Quezon City – A waste audit conducted by ecogroups and youth groups from Quezon City, Cavite and Laguna revealed that plastic discards are the top debris found in Laguna De Bay.
The audit was conducted in observance of this year’s International Coastal Clean-up Day, and was led by EcoWaste Coalition and Greenpeace, with support from Global Alliance for Incinerator Alternatives (GAIA), Malikhaing Landas na Magpapayabong sa Sining at Kultura (MALAYA), Laguna Youth Development Affairs and youth volunteers from schools in Laguna.
Wastes were collected off and along the shore of Laguna De Bay in Aplaya, Calamba City, Laguna.
A total of 1,755 liters of wastes were collected and categorized into 14 classifications: plastic/sando bags, plastic wrappers, composites, polystyrene, hard plastics, plastic bottles, rubber, metals, glass, hazardous waste, biodegradable, dry paper, diapers/ napkins and others.
Of the total discards collected, plastic materials accounted for the highest percentage at 55.56%, with plastic bags topping the list at 22.79%. Other discards such as cigarette butts, cloths/rags and sponges ranked second with 14.81%. Biodegradable wastes ranked third at 11.40%.
In 2009, Greenpeace, EcoWaste Coalition and Laguna Youth Development Affairs conducted a similar activity along Laguna de Bay in Pila, Laguna where plastic bags accounted for 560 liters or 25.51%, the highest percentage in a total of 2,195 liters of wastes collected then.
The groups noted that plastic discards are not only a problem in Laguna de Bay but also in Manila Bay, where waste audits conducted in 2010 and 2006 also showed plastic bags topping the list of wastes collected.
“In our experience from audits done in previous years, plastic discards especially plastic bags continue to proliferate in our waterways,” said Gigie Cruz of GAIA. “It only shows how our throw-away mentality and continued patronage of conveniently disposable stuff choke the life out of both land and water bodies”, Cruz added.
“The audit results strongly substantiate the ordinances by Calamba and other Laguna LGUs banning plastic bags as a way to alleviate Laguna de Bay’s solid and toxic waste problems”, said Troy Lacsamana, head of Task Force Plastics of EcoWaste Coalition.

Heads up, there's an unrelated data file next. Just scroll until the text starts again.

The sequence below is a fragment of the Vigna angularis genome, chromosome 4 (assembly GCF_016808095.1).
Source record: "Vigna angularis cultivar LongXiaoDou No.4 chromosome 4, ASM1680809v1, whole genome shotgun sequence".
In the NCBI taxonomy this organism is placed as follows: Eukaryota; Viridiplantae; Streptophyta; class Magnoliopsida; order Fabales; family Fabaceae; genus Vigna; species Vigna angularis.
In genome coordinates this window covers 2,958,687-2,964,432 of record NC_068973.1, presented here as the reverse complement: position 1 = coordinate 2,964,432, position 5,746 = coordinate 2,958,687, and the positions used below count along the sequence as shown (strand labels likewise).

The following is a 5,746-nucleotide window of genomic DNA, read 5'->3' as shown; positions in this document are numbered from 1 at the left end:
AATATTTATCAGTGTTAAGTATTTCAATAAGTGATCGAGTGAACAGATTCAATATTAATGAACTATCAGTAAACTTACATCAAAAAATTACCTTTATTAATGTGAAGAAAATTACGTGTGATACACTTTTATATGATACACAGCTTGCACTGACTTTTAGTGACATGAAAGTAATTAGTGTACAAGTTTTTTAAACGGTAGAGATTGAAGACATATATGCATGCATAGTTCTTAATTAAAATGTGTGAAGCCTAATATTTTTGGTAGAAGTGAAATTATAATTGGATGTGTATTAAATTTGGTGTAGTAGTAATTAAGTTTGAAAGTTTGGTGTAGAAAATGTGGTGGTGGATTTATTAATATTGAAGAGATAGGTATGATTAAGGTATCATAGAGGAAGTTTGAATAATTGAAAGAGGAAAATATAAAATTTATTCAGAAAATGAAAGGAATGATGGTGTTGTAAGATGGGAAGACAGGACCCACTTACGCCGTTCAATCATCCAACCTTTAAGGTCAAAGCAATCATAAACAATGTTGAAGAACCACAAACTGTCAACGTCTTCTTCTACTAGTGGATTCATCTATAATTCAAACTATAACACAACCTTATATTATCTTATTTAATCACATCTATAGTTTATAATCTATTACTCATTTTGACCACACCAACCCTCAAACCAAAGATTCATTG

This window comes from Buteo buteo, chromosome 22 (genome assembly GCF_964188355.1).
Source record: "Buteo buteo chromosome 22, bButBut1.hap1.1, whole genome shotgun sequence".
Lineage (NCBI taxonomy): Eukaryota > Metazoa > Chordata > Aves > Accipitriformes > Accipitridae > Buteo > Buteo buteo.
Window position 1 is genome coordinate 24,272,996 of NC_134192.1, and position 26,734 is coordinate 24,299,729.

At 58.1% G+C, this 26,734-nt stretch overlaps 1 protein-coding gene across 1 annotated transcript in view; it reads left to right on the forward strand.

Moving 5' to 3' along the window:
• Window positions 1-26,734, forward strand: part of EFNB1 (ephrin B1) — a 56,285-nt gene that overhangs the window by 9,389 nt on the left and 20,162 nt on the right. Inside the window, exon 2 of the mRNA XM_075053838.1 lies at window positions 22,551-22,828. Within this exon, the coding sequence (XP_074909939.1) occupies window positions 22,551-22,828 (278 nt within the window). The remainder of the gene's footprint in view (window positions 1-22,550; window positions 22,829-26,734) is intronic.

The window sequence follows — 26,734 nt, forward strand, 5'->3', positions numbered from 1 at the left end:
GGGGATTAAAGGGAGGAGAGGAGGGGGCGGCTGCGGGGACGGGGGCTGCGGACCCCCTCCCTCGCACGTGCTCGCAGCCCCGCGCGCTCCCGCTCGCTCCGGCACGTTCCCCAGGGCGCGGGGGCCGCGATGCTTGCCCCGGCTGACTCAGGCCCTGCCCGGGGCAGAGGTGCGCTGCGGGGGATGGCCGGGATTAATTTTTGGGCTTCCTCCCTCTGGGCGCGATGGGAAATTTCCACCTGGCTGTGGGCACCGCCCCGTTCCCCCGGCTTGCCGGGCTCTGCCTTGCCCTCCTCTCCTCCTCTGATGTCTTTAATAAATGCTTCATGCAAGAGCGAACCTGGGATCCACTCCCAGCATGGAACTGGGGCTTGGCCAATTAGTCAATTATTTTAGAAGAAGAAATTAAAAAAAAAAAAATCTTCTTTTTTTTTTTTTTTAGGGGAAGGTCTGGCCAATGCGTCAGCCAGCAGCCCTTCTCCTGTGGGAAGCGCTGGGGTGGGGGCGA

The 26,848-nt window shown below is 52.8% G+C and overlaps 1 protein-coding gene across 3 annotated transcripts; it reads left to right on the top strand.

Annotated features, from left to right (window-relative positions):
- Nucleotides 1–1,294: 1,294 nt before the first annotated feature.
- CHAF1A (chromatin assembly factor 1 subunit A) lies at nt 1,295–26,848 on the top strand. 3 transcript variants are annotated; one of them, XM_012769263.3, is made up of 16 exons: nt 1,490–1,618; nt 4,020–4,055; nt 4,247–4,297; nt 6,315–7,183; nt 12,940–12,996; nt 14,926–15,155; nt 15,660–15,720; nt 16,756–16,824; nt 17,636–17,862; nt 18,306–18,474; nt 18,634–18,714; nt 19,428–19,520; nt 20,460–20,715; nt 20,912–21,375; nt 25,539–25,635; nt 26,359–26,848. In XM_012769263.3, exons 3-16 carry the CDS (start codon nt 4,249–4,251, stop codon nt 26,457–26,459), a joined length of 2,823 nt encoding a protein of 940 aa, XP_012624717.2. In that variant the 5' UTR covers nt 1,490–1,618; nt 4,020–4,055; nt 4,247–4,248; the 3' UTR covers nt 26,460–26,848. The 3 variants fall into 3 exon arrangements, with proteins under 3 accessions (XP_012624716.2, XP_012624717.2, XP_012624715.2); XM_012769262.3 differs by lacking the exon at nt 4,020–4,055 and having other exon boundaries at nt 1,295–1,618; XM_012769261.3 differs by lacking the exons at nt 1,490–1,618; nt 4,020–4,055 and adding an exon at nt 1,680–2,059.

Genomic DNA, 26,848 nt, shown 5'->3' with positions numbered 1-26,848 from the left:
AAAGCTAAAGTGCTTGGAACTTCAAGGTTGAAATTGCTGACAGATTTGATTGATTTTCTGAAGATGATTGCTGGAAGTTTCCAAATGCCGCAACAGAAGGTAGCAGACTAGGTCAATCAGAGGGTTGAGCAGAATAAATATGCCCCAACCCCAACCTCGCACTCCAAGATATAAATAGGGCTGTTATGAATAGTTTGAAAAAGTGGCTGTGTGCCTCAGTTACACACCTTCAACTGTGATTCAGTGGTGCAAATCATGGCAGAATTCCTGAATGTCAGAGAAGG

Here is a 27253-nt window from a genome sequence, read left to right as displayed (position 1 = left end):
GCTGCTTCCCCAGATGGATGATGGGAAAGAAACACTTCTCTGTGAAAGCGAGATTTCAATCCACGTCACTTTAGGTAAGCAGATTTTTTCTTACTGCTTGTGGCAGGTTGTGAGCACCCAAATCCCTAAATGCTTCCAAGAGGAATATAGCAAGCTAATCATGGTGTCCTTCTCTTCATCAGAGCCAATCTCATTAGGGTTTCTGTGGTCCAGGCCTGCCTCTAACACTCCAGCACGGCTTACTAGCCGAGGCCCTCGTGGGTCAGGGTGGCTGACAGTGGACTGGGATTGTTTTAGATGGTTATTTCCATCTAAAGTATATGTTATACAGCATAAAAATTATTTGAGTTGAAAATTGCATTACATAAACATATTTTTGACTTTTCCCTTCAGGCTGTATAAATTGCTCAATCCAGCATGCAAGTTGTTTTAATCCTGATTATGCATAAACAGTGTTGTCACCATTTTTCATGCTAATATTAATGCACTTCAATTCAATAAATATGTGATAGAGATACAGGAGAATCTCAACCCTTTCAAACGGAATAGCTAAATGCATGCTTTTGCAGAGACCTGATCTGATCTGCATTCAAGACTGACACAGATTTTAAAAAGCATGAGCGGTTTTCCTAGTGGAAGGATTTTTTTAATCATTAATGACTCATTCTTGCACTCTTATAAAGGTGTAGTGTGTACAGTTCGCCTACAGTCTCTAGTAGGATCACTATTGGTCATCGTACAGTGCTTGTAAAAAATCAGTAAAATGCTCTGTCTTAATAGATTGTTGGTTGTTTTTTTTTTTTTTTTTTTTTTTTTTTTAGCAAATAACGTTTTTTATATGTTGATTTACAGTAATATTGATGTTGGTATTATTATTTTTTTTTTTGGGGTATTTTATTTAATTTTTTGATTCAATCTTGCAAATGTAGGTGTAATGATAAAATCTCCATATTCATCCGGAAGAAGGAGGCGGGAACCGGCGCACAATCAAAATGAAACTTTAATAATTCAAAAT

The groups belie claims that “oxodegradable” plastic bags are better alternative to conventional plastic bags for the fundamental reason, among other things, that it sustains our throw-away mentality.
The groups also warned against a draft bill repealing existing and more stringent local ordinances banning plastic bags. The proposed HB 4840, authored by Hon. Oscar Malapitan, et. al, will “water down genuine efforts of local government units to reduce the volume of plastic wastes, and manage their solid waste more efficiently and effectively”, added Lacsamana.
Beau Baconguis, Toxics Campaigner of Greenpeace Southeast Asia added that, “Laguna de Bay suffers not only from solid waste, but also from pollution caused by industries found along its coast. A Pollution Release and Transfer Register should be set-up where industrial discharges are disclosed to the public in order help them protect themselves from toxic effluents released in the water.
“While it is good to clean-up our water bodies, it is far better that policies and systems in reducing and eventually removing these sources of pollutants to our water resources should be put in place,” added Baconguis.
Participants in this year’s waste audit are AMA Computer College-Sta. Cruz, Federation of Student Leaders of Laguna, EcoWaste Coalition, GAIA, Greenpeace, Laguna Youth Development Affairs, Laguna Science and Technology College-San Pedro, Laguna State Polytechnic University-Siniloan, Laguna University, MALAYA-Cavite and Philippine Women’s University – Sta. Cruz.
Note to the editors:
*Plastic Bag/ Sando Bag 22.79%
Others (cigarette butts, sponge, clothes etc. 14.81%
*Plastic wrappers 6.84%
*Styrofoam/ Polystyrene 5.98%
Hazardous Waste 5.41%
Dry Paper/ Dry Cartons 5.41%
*Hard Plastic (HDPE/LDPE) 4.27%
*Plastic Bottle (PET) 2.56%
*Diapers/ Napkins 1.99%
Metal/ Cans 1.42%